Total Thyroidectomy (TT)
Helpful information to help prepare for before and after surgery. I personally had a total thyroidectomy and it was the best option for me. In 2007, I had a visibly large thyroid and I could feel it pressing against my throat. I had so many nodules that my doctor simply stopped counting. Recovery was tough as my body had to learn how to function with normal levels after suffering so long with hyper levels.
Thyroid Surgery Patient Information at Johns Hopkins
Thyroid surgery is performed for several reasons and can include symptomatic thyroid nodules, recurrent thyroid cysts, goiter, Graves’ disease, and to rule out or treat thyroid cancer. The purpose of thyroid surgery is to remove part or all of the thyroid gland. You will be in the hospital usually one night.
After thyroidectomy, a few people may experience neck pain and a hoarse or weak voice. This doesn't necessarily mean there's permanent damage to the nerve that controls the vocal cords. These symptoms are often short-term and may be due to irritation from the breathing tube that's inserted into the windpipe during surgery, or be a result of nerve irritation caused by the surgery.
Thyroidectomy should be considered for anyone with Graves’ disease (GD) and moderate-to-severe eye disease, or smokers with GD due to increased risk of exacerbation of eye disease after radioactive iodine. Women with GD who are pregnant, nursing, or who have young children at home would benefit from a surgical consultation in an effort to avoid radiation exposure to the home...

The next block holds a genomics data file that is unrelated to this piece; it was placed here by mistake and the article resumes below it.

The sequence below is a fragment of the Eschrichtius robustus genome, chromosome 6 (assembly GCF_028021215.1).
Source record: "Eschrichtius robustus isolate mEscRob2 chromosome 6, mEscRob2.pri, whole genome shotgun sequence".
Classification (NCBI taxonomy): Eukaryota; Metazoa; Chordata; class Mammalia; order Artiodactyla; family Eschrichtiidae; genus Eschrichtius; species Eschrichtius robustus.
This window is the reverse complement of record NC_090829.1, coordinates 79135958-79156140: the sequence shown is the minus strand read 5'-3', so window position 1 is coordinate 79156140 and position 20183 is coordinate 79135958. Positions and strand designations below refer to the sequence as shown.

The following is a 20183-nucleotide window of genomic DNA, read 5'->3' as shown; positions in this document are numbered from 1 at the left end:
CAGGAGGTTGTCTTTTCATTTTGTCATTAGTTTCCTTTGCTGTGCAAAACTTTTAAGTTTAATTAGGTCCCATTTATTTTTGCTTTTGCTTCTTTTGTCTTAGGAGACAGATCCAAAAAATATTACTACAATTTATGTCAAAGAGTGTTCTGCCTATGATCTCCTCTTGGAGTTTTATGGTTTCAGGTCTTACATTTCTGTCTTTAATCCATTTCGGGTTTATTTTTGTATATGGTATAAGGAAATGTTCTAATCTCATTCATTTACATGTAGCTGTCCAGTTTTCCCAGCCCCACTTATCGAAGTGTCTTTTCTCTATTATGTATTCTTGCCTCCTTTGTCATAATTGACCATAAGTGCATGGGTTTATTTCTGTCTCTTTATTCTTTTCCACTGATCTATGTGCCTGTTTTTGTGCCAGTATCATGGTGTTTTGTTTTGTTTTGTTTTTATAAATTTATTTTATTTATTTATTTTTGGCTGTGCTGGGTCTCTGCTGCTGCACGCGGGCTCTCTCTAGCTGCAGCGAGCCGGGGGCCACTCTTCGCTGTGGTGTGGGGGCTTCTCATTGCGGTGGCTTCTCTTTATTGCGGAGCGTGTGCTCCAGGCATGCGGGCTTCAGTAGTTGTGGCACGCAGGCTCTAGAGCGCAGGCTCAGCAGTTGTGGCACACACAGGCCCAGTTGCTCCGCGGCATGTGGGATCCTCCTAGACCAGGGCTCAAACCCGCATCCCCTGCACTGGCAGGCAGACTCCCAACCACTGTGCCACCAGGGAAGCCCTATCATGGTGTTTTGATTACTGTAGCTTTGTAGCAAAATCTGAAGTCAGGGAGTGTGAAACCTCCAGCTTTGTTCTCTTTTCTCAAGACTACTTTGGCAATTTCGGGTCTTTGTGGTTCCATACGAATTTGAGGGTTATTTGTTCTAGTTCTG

The treatment of Graves disease should be tailored to the specific needs of each patient with the benefits and risks of each therapy explained in full. Surgery is preferred in the treatment of Graves disease in the cases discussed above: large obstructing goiter, pregnancy, breastfeeding, moderate to severe ophthalmopathy, persistent hyperthyroidism after radioablation and ATD therapy, inability to tolerate RAI or ATDs, or a nodule with abnormal cytology on FNA. Total thyroidectomy is, in most cases, a definitive treatment of hyperthyroidism due to Graves disease with the added benefits of rapid treatment, avoidance of RAI and ATD side effects, and an equally low risk of disease recurrence. Successful surgical treatment involves much more than pure surgical skill; it necessitates the appropriate preoperative and postoperative medical management of each aspect of the patient’s disease.
Thyroid Hormone Replacement in Patients Following Thyroidectomy for Thyroid Cancer
Most often the problems are related to the dose and preparation of thyroid hormone (TH) to use. Some patients feel less well following thyroidectomy and/or radioiodine ablation than they did before their diagnosis. We present evidence that levothyroxine (L-T4) is the preparation of choice, and keeping the thyroid-stimulating hormone (TSH) between detectable and 0.1 mU/L should be the standard of care in most cases. In unusual circumstances, when the patient remains clinically hypothyroid despite a suppressed TSH, we acknowledge there may be as yet unidentified factors influencing the body’s response to TH, and individualized therapy may be necessary in such patients.
With the total removal of the thyroid gland, your body can no longer naturally produce thyroid hormones. Thyroid hormones are essential because they control your body's metabolism. In other words, they dictate how your body uses energy—from how you process food to how fast you think.